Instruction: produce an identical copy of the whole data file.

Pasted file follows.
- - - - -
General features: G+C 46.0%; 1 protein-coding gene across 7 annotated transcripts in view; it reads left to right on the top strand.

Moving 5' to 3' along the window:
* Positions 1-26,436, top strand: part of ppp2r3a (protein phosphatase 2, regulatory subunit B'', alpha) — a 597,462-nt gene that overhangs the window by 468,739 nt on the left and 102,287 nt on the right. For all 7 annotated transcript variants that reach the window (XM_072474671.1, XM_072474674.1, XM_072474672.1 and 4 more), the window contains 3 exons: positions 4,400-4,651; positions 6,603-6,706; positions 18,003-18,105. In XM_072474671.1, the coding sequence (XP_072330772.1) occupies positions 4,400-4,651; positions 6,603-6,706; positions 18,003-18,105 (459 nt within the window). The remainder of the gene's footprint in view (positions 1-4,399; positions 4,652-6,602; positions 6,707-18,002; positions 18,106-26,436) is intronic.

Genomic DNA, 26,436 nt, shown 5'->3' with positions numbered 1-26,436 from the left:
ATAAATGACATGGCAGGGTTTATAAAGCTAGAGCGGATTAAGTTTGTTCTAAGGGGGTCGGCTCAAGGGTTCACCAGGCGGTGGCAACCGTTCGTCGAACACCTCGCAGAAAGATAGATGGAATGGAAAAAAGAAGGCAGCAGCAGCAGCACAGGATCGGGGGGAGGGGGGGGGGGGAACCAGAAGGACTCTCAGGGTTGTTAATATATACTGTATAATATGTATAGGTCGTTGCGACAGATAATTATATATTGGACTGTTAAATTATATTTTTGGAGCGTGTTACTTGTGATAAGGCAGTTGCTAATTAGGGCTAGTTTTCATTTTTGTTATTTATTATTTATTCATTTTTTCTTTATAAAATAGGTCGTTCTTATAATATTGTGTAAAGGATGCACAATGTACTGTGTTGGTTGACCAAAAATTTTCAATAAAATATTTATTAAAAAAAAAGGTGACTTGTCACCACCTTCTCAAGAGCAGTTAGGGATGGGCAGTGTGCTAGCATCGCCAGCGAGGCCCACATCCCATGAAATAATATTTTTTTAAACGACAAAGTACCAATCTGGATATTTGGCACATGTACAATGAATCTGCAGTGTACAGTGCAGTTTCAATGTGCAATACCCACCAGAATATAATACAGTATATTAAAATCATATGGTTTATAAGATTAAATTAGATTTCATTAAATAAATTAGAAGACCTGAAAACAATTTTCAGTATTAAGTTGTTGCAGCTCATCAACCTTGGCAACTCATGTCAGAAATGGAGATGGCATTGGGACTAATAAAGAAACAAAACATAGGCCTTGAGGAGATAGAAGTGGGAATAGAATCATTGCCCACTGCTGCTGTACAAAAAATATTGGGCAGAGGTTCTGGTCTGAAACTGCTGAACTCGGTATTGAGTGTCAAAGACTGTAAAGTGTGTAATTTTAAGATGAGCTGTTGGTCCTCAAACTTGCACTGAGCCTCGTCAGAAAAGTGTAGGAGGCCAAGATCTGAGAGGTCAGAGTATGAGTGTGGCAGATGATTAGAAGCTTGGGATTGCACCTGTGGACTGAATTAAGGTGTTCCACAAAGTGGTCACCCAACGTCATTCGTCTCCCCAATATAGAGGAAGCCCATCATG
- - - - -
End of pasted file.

General features: G+C 46.0%; 1 protein-coding gene across 7 annotated transcripts in view; it reads left to right on the top strand.

Moving 5' to 3' along the window:
* Positions 1-26,436, top strand: part of ppp2r3a (protein phosphatase 2, regulatory subunit B'', alpha) — a 597,462-nt gene that overhangs the window by 468,739 nt on the left and 102,287 nt on the right. For all 7 annotated transcript variants that reach the window (XM_072474671.1, XM_072474674.1, XM_072474672.1 and 4 more), the window contains 3 exons: positions 4,400-4,651; positions 6,603-6,706; positions 18,003-18,105. In XM_072474671.1, the coding sequence (XP_072330772.1) occupies positions 4,400-4,651; positions 6,603-6,706; positions 18,003-18,105 (459 nt within the window). The remainder of the gene's footprint in view (positions 1-4,399; positions 4,652-6,602; positions 6,707-18,002; positions 18,106-26,436) is intronic.

Genomic DNA, 26,436 nt, shown 5'->3' with positions numbered 1-26,436 from the left:
ATAAATGACATGGCAGGGTTTATAAAGCTAGAGCGGATTAAGTTTGTTCTAAGGGGGTCGGCTCAAGGGTTCACCAGGCGGTGGCAACCGTTCGTCGAACACCTCGCAGAAAGATAGATGGAATGGAAAAAAGAAGGCAGCAGCAGCAGCACAGGATCGGGGGGAGGGGGGGGGGGGAACCAGAAGGACTCTCAGGGTTGTTAATATATACTGTATAATATGTATAGGTCGTTGCGACAGATAATTATATATTGGACTGTTAAATTATATTTTTGGAGCGTGTTACTTGTGATAAGGCAGTTGCTAATTAGGGCTAGTTTTCATTTTTGTTATTTATTATTTATTCATTTTTTCTTTATAAAATAGGTCGTTCTTATAATATTGTGTAAAGGATGCACAATGTACTGTGTTGGTTGACCAAAAATTTTCAATAAAATATTTATTAAAAAAAAAGGTGACTTGTCACCACCTTCTCAAGAGCAGTTAGGGATGGGCAGTGTGCTAGCATCGCCAGCGAGGCCCACATCCCATGAAATAATATTTTTTTAAACGACAAAGTACCAATCTGGATATTTGGCACATGTACAATGAATCTGCAGTGTACAGTGCAGTTTCAATGTGCAATACCCACCAGAATATAATACAGTATATTAAAATCATATGGTTTATAAGATTAAATTAGATTTCATTAAATAAATTAGAAGACCTGAAAACAATTTTCAGTATTAAGTTGTTGCAGCTCATCAACCTTGGCAACTCATGTCAGAAATGGAGATGGCATTGGGACTAATAAAGAAACAAAACATAGGCCTTGAGGAGATAGAAGTGGGAATAGAATCATTGCCCACTGCTGCTGTACAAAAAATATTGGGCAGAGGTTCTGGTCTGAAACTGCTGAACTCGGTATTGAGTGTCAAAGACTGTAAAGTGTGTAATTTTAAGATGAGCTGTTGGTCCTCAAACTTGCACTGAGCCTCGTCAGAAAAGTGTAGGAGGCCAAGATCTGAGAGGTCAGAGTATGAGTGTGGCAGATGATTAGAAGCTTGGGATTGCACCTGTGGACTGAATTAAGGTGTTCCACAAAGTGGTCACCCAACGTCATTCGTCTCCCCAATATAGAGGAAGCCCATCATG